The U.S. Supreme Court heard oral arguments this week on the University… (Eric Gay / Associated Press )
Re "Race matters," Opinion, Oct. 9
Lee C. Bollinger and Claude M. Steele attempt to justify preference based on race and ethnic background. But there is no justification for giving preference to, or discriminating against, people based on race or ethnicity. To justify doing so, you have to take the position that the person's race or ethnicity makes him or her unable to compete on an equal basis. Not all people of the same race or ethnic group grow up in the same economic and social conditions. President Obama's children, for example, should not receive preferences based on their race.
What well-meaning people like Bollinger and Steele are attempting to do is to offer a hand to people who grow up in difficult conditions. And as a society, we should give some preference to high-achieving children who grow up in those conditions. But we should offer that help without consideration of race or ethnicity. An Anglo child of limited means should get the same help as children of other racial or ethnic backgrounds.
Offering help is the right thing to do, but we need to do it for the right reasons and not just because someone was born with a certain skin color.
P. Michael Henderson
Bollinger's and Steele's defense of racial preferences asserts that the mere presence of underqualified students provides a better educational environment for all. Acknowledging the importance of a diversity of views in education, they seem to believe that the opportunity for those students to provide a voice not otherwise heard is more valuable than assuring that all students actually hear diverse views from educators. The benefits of the latter would be immeasurably higher than any perceived benefit of allowing underqualified students to replace the qualified.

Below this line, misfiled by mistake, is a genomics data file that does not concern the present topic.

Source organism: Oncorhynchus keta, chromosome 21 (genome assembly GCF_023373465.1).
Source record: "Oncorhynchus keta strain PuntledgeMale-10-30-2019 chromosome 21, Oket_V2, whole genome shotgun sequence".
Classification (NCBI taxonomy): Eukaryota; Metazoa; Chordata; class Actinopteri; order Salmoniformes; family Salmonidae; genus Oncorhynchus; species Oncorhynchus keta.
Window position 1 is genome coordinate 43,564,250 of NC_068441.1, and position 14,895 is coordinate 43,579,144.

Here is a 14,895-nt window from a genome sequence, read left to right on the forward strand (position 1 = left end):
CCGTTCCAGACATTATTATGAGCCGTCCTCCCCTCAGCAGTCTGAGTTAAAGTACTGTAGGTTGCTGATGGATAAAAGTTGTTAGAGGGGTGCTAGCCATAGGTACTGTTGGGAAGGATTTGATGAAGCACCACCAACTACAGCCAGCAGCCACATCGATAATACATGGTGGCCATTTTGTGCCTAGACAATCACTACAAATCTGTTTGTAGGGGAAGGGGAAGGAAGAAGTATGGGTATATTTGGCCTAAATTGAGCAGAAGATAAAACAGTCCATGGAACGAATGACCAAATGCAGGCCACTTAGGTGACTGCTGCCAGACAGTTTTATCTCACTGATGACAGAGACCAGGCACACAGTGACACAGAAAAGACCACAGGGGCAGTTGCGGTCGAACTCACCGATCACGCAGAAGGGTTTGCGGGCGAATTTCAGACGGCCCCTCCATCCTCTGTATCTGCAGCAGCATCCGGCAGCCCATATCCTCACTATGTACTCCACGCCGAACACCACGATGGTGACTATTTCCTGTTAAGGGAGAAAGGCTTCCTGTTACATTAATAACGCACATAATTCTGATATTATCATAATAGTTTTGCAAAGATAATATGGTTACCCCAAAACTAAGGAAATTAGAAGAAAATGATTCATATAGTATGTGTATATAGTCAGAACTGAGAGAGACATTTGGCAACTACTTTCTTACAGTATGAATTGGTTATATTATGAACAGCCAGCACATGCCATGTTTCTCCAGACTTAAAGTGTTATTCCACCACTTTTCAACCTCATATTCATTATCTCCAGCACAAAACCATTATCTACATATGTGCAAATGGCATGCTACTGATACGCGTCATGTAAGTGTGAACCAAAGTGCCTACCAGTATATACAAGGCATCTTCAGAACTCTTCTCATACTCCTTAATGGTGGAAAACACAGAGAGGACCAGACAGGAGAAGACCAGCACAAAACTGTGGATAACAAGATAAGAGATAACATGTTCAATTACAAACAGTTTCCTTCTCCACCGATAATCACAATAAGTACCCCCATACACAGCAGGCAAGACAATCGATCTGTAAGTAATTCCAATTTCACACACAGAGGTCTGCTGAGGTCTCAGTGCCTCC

Bollinger and Steele say they are simply trying to mitigate the "identity" threat to the disadvantaged by assuring a theoretical "critical mass" so that some students do not feel marginalized. The sooner we get past identity politics, the sooner we will achieve equality of opportunity.
Re "Do race preferences help students?," Opinion, Oct. 7
Richard Sander and Stuart Taylor Jr. use as a prime example of the negative impact affirmative action can have on those it seeks to help the fact that many students of color who want to study engineering and science eventually change majors. I would venture to say it isn't uncommon for students, regardless of race, to change their lofty goals as they progress in their higher education.
For Sander and Taylor to base their opposition to affirmative action on these types of statistics calls into question their entire argument. Most of our students who want to be lawyers or psychologists as they graduate from high school find their true passions in college.
Those who promote affirmative action don't understand that the best way to defeat discrimination is to stop discriminating. As Sander and Taylor show, affirmative action sets many students up for failure. The 1964 Civil Rights Act was passed nearly 50 years ago; it's time to move on.
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